“Cancer has been studied for a long time now and the question remains: Why do we still not have a cure? The reason is most likely chromosomal instability. We are trying to hit a moving target,” Liu said. “Chromosomal instability lets cancer cells develop drug resistance or move elsewhere in the body. We need to understand how the control of cell division works in normal cells and how the control gets lost in cancer cells.”

Liu’s research has identified a gene that is abnormally high in certain breast cancers, and he is zeroing in on the mechanisms the gene plays in cell division in an effort to identify an enzyme inhibitor that could be potentially used for cancer prevention and treatment.

“I am really excited for Song-Tao. The pilot grant he received from Ohio Cancer Research in 2008 was instrumental in getting some of his projects off the ground, and the Discover Award is recognition of Song-Tao’s success in turning that seed money into a nationally recognized program with significant federal funding,” said Dr. Douglas Leaman, professor and chair of the Department of Biological Sciences. “To me, this award also highlights the importance of investing in junior faculty, and so I am equally grateful to Ohio Cancer Research and their commitment to supporting the work of young researchers throughout Ohio as they work to advance our understanding of cancer in all its forms.”

Liu and 17 other UT researchers have received a total $816,649 from Ohio Cancer Research funding that has generated $15,663,689 in external research funding to the University.

UT and BGSU presidents wager on rivalry

University of Toledo President Sharon L. Gaber and Bowling Green State University President Mary Ellen Mazey will have more than bragging rights on the line when the Falcons and the Rockets take the football field for the Battle of I-75 Tuesday, Nov. 17.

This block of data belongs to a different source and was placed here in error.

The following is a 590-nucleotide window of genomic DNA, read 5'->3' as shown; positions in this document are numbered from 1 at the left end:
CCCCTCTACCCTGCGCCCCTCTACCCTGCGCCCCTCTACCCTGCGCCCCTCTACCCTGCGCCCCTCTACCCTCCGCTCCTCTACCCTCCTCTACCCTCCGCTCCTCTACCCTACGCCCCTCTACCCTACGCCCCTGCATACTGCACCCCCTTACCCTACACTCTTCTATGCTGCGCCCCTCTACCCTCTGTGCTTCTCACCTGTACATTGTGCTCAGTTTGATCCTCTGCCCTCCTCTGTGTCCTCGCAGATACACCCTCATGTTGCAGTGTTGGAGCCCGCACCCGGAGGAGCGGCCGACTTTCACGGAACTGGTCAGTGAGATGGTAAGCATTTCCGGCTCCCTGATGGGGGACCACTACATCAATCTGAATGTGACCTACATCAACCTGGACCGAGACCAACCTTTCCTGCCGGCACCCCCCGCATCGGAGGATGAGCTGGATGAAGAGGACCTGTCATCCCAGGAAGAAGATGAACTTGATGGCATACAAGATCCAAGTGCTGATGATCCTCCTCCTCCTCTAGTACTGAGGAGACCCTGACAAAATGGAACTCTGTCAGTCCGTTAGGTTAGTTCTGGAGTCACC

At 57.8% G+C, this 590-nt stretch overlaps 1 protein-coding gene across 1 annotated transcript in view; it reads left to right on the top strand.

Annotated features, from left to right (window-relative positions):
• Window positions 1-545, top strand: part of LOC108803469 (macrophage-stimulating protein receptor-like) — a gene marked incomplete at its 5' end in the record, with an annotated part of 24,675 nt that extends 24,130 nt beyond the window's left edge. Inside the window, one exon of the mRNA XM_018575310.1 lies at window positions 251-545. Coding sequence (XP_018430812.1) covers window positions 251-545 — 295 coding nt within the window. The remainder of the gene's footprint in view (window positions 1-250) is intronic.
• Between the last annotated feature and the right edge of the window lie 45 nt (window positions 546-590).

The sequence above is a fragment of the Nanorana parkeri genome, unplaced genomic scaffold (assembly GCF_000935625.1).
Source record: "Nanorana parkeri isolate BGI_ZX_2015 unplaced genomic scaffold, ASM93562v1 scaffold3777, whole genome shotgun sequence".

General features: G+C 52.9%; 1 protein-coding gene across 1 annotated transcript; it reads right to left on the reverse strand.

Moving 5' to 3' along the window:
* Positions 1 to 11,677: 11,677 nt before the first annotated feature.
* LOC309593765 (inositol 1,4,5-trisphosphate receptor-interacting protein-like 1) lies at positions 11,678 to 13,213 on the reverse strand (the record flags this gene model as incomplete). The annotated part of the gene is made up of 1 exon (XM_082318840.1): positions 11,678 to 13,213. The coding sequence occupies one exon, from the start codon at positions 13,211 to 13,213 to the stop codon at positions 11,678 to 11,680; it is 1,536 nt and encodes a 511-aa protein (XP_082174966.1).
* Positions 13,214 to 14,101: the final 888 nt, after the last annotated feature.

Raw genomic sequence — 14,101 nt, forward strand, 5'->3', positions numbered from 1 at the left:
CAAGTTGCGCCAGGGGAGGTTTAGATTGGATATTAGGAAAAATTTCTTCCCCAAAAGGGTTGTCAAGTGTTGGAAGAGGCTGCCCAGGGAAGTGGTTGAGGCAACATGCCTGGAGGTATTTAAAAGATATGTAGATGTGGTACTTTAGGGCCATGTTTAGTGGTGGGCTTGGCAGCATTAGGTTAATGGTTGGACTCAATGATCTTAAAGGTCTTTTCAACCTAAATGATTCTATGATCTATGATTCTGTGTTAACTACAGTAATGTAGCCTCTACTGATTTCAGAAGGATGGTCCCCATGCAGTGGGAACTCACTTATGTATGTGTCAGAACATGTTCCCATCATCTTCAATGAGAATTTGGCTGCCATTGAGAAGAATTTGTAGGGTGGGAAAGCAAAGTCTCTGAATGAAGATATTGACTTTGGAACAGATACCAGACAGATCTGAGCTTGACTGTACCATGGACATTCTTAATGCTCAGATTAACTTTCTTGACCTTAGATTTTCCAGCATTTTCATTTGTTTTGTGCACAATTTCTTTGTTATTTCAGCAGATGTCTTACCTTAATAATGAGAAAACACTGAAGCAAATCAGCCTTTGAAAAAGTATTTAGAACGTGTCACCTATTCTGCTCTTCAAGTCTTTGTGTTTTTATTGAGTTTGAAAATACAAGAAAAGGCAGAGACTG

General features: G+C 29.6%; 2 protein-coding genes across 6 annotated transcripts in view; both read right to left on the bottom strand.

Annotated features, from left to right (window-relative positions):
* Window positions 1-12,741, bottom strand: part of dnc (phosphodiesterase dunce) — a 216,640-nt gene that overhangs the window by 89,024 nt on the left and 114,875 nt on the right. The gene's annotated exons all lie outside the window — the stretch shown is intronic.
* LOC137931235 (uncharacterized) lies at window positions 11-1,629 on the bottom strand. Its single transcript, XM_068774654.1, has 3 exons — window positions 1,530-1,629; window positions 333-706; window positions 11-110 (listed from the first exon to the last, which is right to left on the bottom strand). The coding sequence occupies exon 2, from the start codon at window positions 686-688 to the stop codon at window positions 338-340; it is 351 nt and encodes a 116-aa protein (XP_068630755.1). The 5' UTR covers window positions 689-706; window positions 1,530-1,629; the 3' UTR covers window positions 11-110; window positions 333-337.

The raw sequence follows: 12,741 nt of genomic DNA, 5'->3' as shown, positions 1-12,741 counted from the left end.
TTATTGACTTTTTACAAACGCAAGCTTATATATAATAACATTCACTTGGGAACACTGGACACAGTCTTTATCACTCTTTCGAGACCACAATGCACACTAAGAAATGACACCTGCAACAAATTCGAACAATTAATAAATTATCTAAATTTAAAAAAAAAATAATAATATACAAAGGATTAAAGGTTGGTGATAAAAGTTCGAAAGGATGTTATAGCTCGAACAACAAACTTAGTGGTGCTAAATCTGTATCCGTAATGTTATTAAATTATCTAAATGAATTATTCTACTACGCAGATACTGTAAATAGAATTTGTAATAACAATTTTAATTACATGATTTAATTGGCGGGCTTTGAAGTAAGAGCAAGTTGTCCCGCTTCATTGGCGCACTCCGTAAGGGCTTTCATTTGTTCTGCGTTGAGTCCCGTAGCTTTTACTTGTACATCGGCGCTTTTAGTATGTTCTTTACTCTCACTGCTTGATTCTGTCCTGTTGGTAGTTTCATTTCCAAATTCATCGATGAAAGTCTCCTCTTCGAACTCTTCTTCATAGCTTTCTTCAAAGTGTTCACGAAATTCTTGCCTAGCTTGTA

This year, the losing team’s president will serve up some humble pie to the winner.





Friends and former Auburn University colleagues, Gaber and Mazey decided to make this year’s contest a little more interesting: The losing team’s president will serve lunch to the winning president, Student Government president and Graduate Student Association president in the winning president’s office — while wearing the winning school’s T-shirt.

“Mary Ellen is a good friend of mine, and it is wonderful to be able to work with her to collaborate and advance education and research in northwest Ohio,” Gaber said. “I look forward to seeing her at the game and in my office for lunch.”

“While we’re fierce rivals on the athletic fields and courts, UT and BGSU have a long history of academic collaboration benefiting the region,” Mazey said. “It’s great to have Sharon in northwest Ohio. I’ve picked out a great BGSU T-shirt for her to wear to lunch.”

Through nine games, the Rockets are 8-1 and 5-1 in the Mid-American Conference West Division. In 10 games, the Falcons are 8-2 and 6-0 in the MAC.